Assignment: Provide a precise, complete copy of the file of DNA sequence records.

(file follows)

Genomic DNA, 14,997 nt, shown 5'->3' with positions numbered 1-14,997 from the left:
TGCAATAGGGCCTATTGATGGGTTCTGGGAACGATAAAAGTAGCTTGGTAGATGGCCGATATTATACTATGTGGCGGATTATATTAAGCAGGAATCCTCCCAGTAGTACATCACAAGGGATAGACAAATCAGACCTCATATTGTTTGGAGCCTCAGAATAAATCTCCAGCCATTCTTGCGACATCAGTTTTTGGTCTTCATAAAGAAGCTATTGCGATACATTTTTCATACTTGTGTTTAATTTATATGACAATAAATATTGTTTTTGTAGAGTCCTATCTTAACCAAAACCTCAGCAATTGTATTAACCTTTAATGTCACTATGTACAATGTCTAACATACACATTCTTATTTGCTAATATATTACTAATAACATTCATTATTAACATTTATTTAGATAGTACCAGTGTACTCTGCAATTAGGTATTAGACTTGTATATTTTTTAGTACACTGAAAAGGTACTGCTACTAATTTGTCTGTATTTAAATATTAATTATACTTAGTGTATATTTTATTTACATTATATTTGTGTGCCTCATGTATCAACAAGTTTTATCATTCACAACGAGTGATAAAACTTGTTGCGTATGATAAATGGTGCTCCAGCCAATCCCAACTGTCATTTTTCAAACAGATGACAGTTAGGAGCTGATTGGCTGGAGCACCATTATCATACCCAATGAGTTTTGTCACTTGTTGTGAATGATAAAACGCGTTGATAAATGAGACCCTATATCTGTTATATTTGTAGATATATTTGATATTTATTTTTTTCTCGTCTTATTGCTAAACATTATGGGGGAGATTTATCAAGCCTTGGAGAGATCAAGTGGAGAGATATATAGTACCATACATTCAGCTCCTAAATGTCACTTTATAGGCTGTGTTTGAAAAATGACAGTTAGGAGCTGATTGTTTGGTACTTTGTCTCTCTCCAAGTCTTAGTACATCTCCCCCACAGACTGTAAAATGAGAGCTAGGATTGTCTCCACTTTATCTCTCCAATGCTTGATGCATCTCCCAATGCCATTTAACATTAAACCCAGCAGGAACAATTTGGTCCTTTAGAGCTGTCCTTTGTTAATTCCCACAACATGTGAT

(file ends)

Genomic DNA, 14,997 nt, shown 5'->3' with positions numbered 1-14,997 from the left:
TGCAATAGGGCCTATTGATGGGTTCTGGGAACGATAAAAGTAGCTTGGTAGATGGCCGATATTATACTATGTGGCGGATTATATTAAGCAGGAATCCTCCCAGTAGTACATCACAAGGGATAGACAAATCAGACCTCATATTGTTTGGAGCCTCAGAATAAATCTCCAGCCATTCTTGCGACATCAGTTTTTGGTCTTCATAAAGAAGCTATTGCGATACATTTTTCATACTTGTGTTTAATTTATATGACAATAAATATTGTTTTTGTAGAGTCCTATCTTAACCAAAACCTCAGCAATTGTATTAACCTTTAATGTCACTATGTACAATGTCTAACATACACATTCTTATTTGCTAATATATTACTAATAACATTCATTATTAACATTTATTTAGATAGTACCAGTGTACTCTGCAATTAGGTATTAGACTTGTATATTTTTTAGTACACTGAAAAGGTACTGCTACTAATTTGTCTGTATTTAAATATTAATTATACTTAGTGTATATTTTATTTACATTATATTTGTGTGCCTCATGTATCAACAAGTTTTATCATTCACAACGAGTGATAAAACTTGTTGCGTATGATAAATGGTGCTCCAGCCAATCCCAACTGTCATTTTTCAAACAGATGACAGTTAGGAGCTGATTGGCTGGAGCACCATTATCATACCCAATGAGTTTTGTCACTTGTTGTGAATGATAAAACGCGTTGATAAATGAGACCCTATATCTGTTATATTTGTAGATATATTTGATATTTATTTTTTTCTCGTCTTATTGCTAAACATTATGGGGGAGATTTATCAAGCCTTGGAGAGATCAAGTGGAGAGATATATAGTACCATACATTCAGCTCCTAAATGTCACTTTATAGGCTGTGTTTGAAAAATGACAGTTAGGAGCTGATTGTTTGGTACTTTGTCTCTCTCCAAGTCTTAGTACATCTCCCCCACAGACTGTAAAATGAGAGCTAGGATTGTCTCCACTTTATCTCTCCAATGCTTGATGCATCTCCCAATGCCATTTAACATTAAACCCAGCAGGAACAATTTGGTCCTTTAGAGCTGTCCTTTGTTAATTCCCACAACATGTGAT